Former chancellor Philip Hammond attacks Boris Johnson's no-deal Brexit strategy

Ben Gartside
Reporter
Boris Johnson, left, and Philip Hammond belong to rival Tory camps on Brexit. Photo: Dominic Lipinski/PA/Getty

Former UK chancellor Philip Hammond has called a no-deal Brexit a “betrayal” of the 2016 EU referendum, decrying “unelected” officials making demands the EU "cannot, and will not, accede to".

Writing for The Times, Hammond said he had opted "to keep quiet and give the prime minister the time and space to set out his plan to deliver a Brexit deal", but that initial signs were "not encouraging".

He added: "The move from demanding changes to the backstop to demanding its total removal is a pivot from a tough negotiating stance to a wrecking one.

"The unelected people who pull the strings of this government know that this is a demand the EU cannot, and will not, accede to."

Johnson has vowed to achieve Brexit by 31 October, and has ramped up preparations for a no-deal in the event that he cannot strike a fresh deal with the European Union, which has ruled out reopening the Withdrawal Agreement.

Hammond warned that no-deal was not an "acceptable outcome", as he pushed back at the idea that blocking such an outcome would "challenge the expressed will of the British people".

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"To pretend now that 2016 Leave voters voted for a hard, no-deal Brexit is a total travesty of the truth.”

Hammond advocated a middle-ground approach similar to that of Theresa May towards the end of her premiership, saying: "The hardliners may make the most noise but they are not the most numerous. Most people in this country want to see us leave in a smooth and orderly fashion that will not disrupt lives, cost jobs or diminish living standards, whether they voted Leave or Remain in 2016.”

Hammond’s intervention sparked ire from Number 10, with a senior Downing Street source saying: "Philip Hammond actively undermined the government’s negotiating position by frustrating and obstructing preparation to leave the EU ... everyone knows that the ex-chancellor’s real objective was to cancel the referendum result."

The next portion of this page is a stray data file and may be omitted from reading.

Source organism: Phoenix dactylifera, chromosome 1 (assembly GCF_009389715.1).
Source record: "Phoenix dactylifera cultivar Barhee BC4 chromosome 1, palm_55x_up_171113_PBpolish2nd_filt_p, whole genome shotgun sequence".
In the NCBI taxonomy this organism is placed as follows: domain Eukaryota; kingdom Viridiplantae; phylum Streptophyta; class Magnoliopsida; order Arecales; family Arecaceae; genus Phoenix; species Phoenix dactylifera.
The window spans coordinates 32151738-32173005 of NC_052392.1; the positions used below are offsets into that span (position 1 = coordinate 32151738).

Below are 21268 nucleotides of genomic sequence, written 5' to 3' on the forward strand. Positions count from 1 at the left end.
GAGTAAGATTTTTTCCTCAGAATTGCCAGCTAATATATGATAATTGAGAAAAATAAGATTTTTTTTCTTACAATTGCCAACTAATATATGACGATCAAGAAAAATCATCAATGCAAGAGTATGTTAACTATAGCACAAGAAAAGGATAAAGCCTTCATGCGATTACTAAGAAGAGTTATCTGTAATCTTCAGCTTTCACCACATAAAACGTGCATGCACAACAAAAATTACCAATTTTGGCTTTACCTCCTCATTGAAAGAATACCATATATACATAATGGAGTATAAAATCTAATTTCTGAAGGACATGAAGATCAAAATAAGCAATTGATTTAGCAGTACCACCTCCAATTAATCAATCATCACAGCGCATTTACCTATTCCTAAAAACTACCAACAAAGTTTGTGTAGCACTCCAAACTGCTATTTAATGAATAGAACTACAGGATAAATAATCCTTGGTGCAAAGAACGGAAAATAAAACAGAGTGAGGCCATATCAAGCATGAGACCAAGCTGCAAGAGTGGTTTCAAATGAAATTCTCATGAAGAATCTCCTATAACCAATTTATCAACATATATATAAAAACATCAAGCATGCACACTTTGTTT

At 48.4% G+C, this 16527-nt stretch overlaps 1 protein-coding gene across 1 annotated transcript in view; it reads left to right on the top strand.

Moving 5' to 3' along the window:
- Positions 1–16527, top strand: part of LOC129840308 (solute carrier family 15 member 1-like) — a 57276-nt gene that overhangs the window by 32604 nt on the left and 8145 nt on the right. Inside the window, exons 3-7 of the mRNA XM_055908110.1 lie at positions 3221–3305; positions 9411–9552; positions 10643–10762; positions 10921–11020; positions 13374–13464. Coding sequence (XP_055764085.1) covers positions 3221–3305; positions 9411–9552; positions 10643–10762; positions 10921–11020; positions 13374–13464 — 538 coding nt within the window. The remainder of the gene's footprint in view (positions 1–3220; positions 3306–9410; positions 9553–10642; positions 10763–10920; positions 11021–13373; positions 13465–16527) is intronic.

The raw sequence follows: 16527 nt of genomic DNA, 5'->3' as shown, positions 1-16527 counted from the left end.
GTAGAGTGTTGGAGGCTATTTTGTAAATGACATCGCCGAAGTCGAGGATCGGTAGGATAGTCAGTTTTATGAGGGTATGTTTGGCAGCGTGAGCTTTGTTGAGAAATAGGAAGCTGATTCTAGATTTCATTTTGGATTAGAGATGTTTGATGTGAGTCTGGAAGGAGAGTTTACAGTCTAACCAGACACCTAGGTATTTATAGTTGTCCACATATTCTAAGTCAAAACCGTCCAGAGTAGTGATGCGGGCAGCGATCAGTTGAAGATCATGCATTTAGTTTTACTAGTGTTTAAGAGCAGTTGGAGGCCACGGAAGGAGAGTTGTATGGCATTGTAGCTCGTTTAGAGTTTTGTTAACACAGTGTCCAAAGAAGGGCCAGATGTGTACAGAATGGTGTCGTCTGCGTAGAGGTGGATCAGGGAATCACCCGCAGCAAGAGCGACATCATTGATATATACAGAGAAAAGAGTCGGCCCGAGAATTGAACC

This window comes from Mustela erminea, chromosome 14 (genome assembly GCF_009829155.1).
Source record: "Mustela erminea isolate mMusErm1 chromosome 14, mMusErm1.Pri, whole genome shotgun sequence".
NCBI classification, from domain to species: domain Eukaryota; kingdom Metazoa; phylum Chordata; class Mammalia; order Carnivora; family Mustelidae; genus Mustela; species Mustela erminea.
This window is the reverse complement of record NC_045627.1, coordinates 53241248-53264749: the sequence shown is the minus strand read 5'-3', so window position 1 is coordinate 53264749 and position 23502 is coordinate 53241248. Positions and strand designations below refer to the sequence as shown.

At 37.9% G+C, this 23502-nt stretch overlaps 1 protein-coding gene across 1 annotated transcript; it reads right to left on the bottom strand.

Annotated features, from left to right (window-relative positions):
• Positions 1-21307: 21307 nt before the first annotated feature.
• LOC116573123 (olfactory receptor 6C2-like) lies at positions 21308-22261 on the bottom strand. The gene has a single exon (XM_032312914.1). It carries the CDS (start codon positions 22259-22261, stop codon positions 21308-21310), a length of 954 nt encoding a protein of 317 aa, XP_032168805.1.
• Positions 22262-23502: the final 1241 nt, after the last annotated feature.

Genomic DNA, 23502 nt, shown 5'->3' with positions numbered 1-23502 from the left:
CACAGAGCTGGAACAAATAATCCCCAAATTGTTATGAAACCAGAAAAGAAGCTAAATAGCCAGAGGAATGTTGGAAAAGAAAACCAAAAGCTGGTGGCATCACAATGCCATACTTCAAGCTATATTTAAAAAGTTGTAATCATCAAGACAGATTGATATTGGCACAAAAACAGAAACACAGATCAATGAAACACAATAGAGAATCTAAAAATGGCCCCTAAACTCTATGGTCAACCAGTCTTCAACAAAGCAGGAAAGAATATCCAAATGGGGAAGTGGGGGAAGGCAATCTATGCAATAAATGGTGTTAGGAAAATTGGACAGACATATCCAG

Hammond hit back, saying those claims were "wrong".

"I want to deliver Brexit – and voted to do so three times. But ‘No Deal’ is a far cry from the highly optimistic vision presented by the Leave campaign – and there is no mandate for it."

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Hammond’s intervention in The Times comes as a letter he signed along with seven other former cabinet ministers was leaked to The Sun.

The letter, signed by 20 Tory MPs, says: "We are alarmed by the ‘Red Lines’ you have drawn which, on the face of it appear to eliminate the chance of reaching agreement with the EU.

"Any deal has to be a compromise, and many commentators feel that you have set the bar so high that there is no realistic probability of a deal being done.

"We would therefore greatly appreciate your confirmation that you remain committed to doing a deal, that you accept that any such deal will most likely require compromise, and that it remains your view that the chance of No Deal is 'less than a million to one'."

These interventions come as sources close to pro-EU Tory MPs indicate the fight against a no-deal Brexit will gather pace over the coming weeks.